Phase I/II Study of Immunotherapy for Advanced CD19+ Chronic Lymphocytic Leukemia and Non-Hodgkin Lymphoma With Defined Subsets of Autologous T Cells Engineered to Express a CD19-specific Chimeric Antigen Receptor.
I. To evaluate the feasibility and safety of adoptive T cell therapy using ex vivo expanded
autologous CD8+ and CD4+ CD19 chimeric antigen receptor (CAR)-T cells for patients with
advanced CD19+ B cell malignancies.
I. To determine the duration of in vivo persistence of adoptively transferred T cells, and
the phenotype of persisting T cells.
II. To determine if adoptively transferred T cells traffic to the bone marrow and function
III. To determine if the adoptive transfer of CD19 CAR-T cells results in depletion of CD19+
B cells in vivo as a surrogate for functional activity.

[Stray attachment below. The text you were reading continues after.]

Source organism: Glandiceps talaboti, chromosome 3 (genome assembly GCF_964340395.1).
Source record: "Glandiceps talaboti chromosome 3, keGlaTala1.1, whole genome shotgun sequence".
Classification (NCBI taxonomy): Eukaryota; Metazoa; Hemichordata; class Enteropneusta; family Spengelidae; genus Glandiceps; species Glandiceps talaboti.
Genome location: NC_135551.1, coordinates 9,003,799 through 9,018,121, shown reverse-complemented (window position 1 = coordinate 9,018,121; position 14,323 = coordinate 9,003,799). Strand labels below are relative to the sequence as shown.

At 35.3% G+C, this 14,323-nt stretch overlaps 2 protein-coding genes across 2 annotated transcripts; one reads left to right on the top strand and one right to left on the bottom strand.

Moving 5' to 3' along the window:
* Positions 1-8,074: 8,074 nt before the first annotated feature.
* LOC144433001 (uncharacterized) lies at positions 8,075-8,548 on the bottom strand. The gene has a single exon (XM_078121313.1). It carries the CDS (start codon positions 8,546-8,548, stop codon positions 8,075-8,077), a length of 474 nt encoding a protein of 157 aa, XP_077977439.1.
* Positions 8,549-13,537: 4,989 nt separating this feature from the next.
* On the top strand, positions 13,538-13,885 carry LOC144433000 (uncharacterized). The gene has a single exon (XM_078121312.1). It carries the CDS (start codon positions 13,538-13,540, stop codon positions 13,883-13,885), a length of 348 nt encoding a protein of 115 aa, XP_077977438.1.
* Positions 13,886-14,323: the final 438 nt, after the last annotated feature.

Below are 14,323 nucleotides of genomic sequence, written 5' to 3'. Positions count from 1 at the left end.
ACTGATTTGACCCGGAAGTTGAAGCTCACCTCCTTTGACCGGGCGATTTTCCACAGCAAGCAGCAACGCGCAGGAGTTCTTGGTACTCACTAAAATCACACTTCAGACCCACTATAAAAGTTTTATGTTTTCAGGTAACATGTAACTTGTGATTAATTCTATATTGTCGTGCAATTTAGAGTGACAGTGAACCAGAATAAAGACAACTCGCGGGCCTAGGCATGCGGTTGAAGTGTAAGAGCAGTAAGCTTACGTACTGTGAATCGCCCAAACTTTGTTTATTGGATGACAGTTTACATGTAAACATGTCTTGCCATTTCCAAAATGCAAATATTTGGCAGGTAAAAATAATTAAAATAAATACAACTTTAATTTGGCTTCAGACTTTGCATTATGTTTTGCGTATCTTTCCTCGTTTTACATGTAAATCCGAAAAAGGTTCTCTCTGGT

IV. To determine if the adoptive transfer of CD19 CAR-T cells has antitumor activity in
patients with measurable tumor burden prior to T cell transfer.
V. To determine if the adoptive transfer of CD19 CAR-T cells is associated with tumor lysis
OUTLINE: This is a dose-escalation study of autologous CD19 CAR T-cells.
Patients receive anti-CD19-CAR lentiviral vector-transduced autologous T cells intravenously
(IV) over 20-30 minutes on day 0. Treatment may be repeated in 30 days if there is
persistent disease in the absence of unacceptable toxicity.
After completion of study treatment, patients are followed up for 15 years.
Endpoint Classification: Safety/Efficacy Study, Intervention Model: Single Group Assignment, Masking: Open Label, Primary Purpose: Treatment
Highest dose of T cells that is estimated to result in grade 3 or greater toxicity, using Common Terminology Criteria for Adverse Events (CTCAE) version 4.0, in less than or equal to 1/3 patients and antitumor activity.
Fred Hutchinson Cancer Research Center/University of Washington Cancer Consortium
United States: Food and Drug Administration
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